Not all vulnerabilities are created equal. It’s true. In a perfect world, organizations should be able to patch every vulnerability on every client immediately. But we don’t live in a perfect world. Some vulnerabilities pose a much greater risk to the organization than others and should be prioritized.
Zero-day browser vulnerabilities are one of those critical threats that should be fixed as soon as possible. Given the pace of today’s cloud transformation and the changing nature of work, browsers are the most used application in the modern enterprise. According to Microsoft, Office 365 is now used by one in five corporate employees worldwide.
So when Microsoft and Firefox both recently issued alerts about new vulnerabilities in their respective browsers, enterprises should have paid attention and done everything they could to patch any affected systems throughout the organization.
Microsoft’s advisory alerted Internet Explorer users to a known vulnerability in the browser’s scripting engine and admitted that a patch was unlikely before next month’s Patch Tuesday release. Perhaps ironically, the announcement came just days after the company ended support for Windows 7. In the meantime, DHS’s Cybersecurity and Infrastructure Security Agency (CISA) warned users that attacks targeting the vulnerability have been detected in the wild.
Since these alerts, Menlo Security has seen more than 7.7 million browser sessions using vulnerable versions of Firefox—the majority of which are in Asia, followed by the Americas and Europe. Thankfully, all 7.7 million of those browsing sessions run through the Menlo platform resulted in zero breaches—regardless of whether the browsers had been patched or not. The same is true of Internet Explorer users. No browsing sessions run through the Menlo platform have resulted in a breach.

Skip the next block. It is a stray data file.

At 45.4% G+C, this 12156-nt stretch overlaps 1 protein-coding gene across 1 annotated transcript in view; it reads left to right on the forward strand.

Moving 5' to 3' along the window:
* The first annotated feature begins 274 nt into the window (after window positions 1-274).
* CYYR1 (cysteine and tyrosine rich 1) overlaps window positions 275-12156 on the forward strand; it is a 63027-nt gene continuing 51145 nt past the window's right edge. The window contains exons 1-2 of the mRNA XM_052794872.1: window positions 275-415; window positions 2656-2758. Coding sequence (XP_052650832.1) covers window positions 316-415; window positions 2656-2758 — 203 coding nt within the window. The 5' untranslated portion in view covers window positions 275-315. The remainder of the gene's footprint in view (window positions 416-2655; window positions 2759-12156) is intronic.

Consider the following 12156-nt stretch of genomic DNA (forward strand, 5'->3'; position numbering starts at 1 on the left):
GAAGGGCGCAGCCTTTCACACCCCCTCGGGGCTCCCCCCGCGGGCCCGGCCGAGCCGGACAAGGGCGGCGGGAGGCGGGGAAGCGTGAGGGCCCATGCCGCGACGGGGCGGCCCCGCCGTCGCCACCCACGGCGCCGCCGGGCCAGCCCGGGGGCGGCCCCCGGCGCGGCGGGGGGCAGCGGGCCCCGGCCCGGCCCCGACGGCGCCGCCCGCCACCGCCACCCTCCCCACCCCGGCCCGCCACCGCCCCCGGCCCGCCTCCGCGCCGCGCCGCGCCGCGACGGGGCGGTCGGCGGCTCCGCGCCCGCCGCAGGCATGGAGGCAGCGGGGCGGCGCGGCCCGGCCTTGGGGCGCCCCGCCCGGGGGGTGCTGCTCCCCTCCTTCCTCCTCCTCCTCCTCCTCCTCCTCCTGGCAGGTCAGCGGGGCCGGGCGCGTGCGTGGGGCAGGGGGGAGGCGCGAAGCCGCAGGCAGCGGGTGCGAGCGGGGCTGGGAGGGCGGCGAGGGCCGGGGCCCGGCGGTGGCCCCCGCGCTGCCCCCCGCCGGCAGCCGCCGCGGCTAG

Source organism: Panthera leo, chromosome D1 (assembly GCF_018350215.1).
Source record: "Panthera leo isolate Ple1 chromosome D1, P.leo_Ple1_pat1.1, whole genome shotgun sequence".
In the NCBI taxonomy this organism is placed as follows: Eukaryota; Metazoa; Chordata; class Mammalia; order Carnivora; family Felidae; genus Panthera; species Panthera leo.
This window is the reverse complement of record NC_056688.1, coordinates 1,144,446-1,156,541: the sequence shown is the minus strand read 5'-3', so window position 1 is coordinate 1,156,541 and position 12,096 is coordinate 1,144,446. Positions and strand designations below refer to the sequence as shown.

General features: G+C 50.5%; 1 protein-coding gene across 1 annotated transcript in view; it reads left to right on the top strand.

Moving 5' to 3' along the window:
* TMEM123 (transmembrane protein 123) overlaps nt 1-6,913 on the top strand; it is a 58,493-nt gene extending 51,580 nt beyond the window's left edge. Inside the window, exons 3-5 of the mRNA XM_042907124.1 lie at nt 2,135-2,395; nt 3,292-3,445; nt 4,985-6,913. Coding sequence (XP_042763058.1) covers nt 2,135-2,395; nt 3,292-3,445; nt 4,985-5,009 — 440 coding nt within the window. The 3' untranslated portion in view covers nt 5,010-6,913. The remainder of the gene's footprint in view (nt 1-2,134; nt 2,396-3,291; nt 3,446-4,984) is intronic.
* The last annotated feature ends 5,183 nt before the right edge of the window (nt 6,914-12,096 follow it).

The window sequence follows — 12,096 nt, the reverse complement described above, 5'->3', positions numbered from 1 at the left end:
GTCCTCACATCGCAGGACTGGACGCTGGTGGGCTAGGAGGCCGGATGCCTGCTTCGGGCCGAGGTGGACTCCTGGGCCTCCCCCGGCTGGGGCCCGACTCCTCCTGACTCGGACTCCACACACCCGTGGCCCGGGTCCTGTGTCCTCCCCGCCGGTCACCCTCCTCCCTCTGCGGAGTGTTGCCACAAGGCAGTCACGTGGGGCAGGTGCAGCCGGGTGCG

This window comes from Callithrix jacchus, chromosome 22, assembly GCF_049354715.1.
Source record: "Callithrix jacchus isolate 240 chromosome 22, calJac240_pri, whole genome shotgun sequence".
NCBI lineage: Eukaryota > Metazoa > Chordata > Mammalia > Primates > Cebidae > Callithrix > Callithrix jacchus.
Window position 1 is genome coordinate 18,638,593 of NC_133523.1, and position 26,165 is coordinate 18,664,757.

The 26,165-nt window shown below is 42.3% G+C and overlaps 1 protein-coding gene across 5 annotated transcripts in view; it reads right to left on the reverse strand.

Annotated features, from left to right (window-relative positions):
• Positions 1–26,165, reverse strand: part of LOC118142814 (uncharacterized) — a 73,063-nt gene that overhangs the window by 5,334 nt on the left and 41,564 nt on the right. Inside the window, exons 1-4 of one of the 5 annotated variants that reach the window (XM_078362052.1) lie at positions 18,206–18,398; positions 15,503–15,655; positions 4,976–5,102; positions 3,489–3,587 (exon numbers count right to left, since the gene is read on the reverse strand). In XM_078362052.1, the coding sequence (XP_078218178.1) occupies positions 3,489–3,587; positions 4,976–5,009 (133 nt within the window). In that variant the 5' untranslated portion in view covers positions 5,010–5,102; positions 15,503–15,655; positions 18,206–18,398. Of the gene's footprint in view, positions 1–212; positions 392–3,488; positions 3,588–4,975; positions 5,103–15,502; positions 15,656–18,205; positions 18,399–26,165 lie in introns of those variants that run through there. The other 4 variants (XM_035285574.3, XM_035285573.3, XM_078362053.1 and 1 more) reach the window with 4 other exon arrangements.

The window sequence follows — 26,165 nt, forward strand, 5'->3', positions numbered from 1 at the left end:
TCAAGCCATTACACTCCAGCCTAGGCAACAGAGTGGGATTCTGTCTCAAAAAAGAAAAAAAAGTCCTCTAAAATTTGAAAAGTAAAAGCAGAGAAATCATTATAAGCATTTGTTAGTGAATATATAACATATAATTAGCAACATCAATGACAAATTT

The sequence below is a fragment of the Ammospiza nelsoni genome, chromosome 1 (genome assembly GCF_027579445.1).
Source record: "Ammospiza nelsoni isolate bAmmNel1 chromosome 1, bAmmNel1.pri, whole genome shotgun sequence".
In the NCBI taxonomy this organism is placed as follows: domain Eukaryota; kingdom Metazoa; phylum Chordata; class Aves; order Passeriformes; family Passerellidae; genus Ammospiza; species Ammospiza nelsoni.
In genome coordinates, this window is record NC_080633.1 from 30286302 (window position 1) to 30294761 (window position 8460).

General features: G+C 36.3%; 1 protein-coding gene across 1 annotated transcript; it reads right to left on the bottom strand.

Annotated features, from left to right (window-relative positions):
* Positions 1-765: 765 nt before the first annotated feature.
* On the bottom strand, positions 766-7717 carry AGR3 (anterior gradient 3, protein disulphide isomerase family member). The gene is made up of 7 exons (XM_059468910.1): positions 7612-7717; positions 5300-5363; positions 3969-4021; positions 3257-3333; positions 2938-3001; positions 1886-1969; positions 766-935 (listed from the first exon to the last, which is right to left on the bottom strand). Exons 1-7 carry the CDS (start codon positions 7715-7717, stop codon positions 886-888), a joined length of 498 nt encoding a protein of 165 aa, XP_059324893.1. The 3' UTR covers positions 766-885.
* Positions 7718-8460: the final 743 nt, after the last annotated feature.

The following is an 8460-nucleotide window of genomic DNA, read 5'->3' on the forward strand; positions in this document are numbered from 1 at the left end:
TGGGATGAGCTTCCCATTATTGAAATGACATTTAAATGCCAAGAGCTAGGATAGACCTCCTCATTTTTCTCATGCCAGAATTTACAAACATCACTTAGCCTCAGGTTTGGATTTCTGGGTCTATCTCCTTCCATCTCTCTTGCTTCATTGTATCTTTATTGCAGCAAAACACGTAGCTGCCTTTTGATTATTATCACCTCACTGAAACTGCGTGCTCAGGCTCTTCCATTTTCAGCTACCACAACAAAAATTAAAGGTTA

This level of protection is by design. The Menlo Security Secure Internet is built on an Isolation Core™ and employs a Zero Trust Internet strategy that assumes that all web traffic is risky. The global web proxy blocks known malicious sites and isolates everything else in a remote browser in the cloud. It doesn’t matter if there’s a known or unknown vulnerability. No content—whether it is malicious or not—is executed on an endpoint browser, where it could potentially do serious damage.
Why would you ever bet your organization’s security on the ability of software vendors to detect and inform you of vulnerabilities, and your IT security team’s ability to quickly identify and patch affected systems? Wouldn’t you rather just know that you were protected at all times—regardless of vulnerabilities and patch state? Seems like an easy decision.